)-OP’, Fe(E)-BLM3, Fe(E)-EIYTA4,metalloporphyrins5, Ru and Co complexes of 4,7-diphenyl-1, lo-phenanthroline6 and more recently by Ni(II) complexes7p8. These cleave DNA either by oxidative degradation of deoxyribose moiety or by base modification and such chemical methods of nicking DNA have found useful applications in probing sequence dependant conformational variability of DNA9, identifying ligand/protein binding sites on DNA” and in the design of artificial sequence-specific nucleases4*“. Desferal 1, a well known siderophore12 and a highly effective drug in chelation therapy of iron overload diseases, forms a stable octahedral co-ordination Fe(II1) complex Ferrioxamine B 2. In contrast to Fe-EDTA, 2, cannot undergo a red-ox cycling, thus preventing iron-catalysed hydroxyl radical formation13 which is a useful property for its clinical application. Indeed, desferal is employed to arrest hydroxyl radical production in DNA scission reactions caused by Fe(I1) complexes”. In this communication, we demonstrate that while the Fe(m) complex of desferal is passive in DNA scission, the corresponding Cu(I1) 5, Co(II1) 4 and Ni(I1) 5 complexes of desferal, actively cleave DNA, similar to other metallonucleases. should be addressed. . . : EDTA = Ethylenediamine tetraacetic acid; OP = 1,lO Abb evr&w pheknthroline BLM = Bleom tin; Des = Desferal; ME = 2-mercaptoethanol. NCL Communkation number 5I 03. *To whom correspondence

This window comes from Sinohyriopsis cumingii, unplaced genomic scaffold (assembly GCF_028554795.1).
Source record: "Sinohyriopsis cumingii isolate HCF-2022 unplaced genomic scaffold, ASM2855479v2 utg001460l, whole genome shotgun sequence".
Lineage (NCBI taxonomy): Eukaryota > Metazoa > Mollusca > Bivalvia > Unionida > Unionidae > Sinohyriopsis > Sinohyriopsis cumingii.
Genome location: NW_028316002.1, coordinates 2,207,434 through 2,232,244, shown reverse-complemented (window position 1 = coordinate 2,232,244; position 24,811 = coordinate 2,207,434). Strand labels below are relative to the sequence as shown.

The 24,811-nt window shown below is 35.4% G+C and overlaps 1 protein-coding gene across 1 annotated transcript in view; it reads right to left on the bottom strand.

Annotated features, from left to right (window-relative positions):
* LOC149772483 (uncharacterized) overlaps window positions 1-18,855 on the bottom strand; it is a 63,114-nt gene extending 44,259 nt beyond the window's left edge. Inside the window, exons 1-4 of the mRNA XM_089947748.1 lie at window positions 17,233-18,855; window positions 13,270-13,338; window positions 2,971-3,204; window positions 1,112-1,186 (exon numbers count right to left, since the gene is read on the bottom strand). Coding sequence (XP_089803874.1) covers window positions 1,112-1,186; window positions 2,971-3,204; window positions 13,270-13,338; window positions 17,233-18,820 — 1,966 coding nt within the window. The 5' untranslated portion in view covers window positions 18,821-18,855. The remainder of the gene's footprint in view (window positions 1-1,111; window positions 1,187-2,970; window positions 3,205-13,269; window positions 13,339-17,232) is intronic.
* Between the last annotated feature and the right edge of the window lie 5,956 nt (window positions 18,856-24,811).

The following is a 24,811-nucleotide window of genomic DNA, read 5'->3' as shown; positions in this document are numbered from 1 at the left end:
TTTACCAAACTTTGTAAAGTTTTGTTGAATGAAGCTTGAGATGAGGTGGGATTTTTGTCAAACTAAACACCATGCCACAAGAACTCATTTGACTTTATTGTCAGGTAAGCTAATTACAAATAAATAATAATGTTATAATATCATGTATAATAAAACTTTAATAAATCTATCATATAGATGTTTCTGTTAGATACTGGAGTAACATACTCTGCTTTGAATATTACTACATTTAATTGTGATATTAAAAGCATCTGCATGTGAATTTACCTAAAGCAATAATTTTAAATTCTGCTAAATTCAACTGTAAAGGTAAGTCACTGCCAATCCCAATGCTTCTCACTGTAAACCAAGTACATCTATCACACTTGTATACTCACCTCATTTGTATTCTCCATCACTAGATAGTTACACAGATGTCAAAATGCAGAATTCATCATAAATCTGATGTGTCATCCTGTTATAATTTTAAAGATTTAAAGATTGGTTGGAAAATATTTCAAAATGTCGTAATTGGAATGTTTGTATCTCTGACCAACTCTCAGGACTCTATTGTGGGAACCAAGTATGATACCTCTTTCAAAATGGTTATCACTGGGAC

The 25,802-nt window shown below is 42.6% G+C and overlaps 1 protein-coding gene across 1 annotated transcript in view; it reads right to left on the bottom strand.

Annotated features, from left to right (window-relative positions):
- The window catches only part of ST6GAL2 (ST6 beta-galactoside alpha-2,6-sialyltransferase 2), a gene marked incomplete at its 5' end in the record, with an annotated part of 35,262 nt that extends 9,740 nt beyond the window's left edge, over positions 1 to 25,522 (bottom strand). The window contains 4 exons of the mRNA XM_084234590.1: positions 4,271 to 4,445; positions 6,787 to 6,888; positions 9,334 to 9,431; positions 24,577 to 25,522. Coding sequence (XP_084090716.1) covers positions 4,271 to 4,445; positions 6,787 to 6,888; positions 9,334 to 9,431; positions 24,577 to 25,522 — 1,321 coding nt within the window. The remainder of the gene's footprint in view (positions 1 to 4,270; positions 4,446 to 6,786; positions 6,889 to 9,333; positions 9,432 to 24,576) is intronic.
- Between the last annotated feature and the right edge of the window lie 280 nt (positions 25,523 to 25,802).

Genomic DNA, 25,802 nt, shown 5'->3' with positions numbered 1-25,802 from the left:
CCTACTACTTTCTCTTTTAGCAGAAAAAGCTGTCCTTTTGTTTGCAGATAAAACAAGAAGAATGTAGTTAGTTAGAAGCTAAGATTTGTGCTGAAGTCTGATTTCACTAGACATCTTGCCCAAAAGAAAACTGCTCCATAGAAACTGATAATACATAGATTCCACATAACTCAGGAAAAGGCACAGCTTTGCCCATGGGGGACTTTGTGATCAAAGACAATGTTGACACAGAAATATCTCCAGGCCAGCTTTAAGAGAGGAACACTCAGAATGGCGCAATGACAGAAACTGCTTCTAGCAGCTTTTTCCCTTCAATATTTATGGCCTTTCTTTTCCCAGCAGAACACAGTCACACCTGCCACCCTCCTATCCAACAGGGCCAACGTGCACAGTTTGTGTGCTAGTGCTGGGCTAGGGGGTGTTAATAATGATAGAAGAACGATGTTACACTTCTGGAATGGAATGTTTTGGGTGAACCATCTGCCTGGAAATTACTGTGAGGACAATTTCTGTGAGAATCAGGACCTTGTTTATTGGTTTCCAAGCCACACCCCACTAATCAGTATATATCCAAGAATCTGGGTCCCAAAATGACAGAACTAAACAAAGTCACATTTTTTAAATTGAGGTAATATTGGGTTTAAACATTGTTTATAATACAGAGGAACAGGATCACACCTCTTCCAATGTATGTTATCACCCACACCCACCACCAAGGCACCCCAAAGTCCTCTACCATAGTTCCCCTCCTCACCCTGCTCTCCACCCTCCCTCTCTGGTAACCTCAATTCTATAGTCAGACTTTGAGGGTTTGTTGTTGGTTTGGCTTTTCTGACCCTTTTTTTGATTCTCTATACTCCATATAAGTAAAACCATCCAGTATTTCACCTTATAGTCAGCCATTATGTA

0006-291x/92 Copyright All rights
6 1992 by Academic Press, of reproduction in any form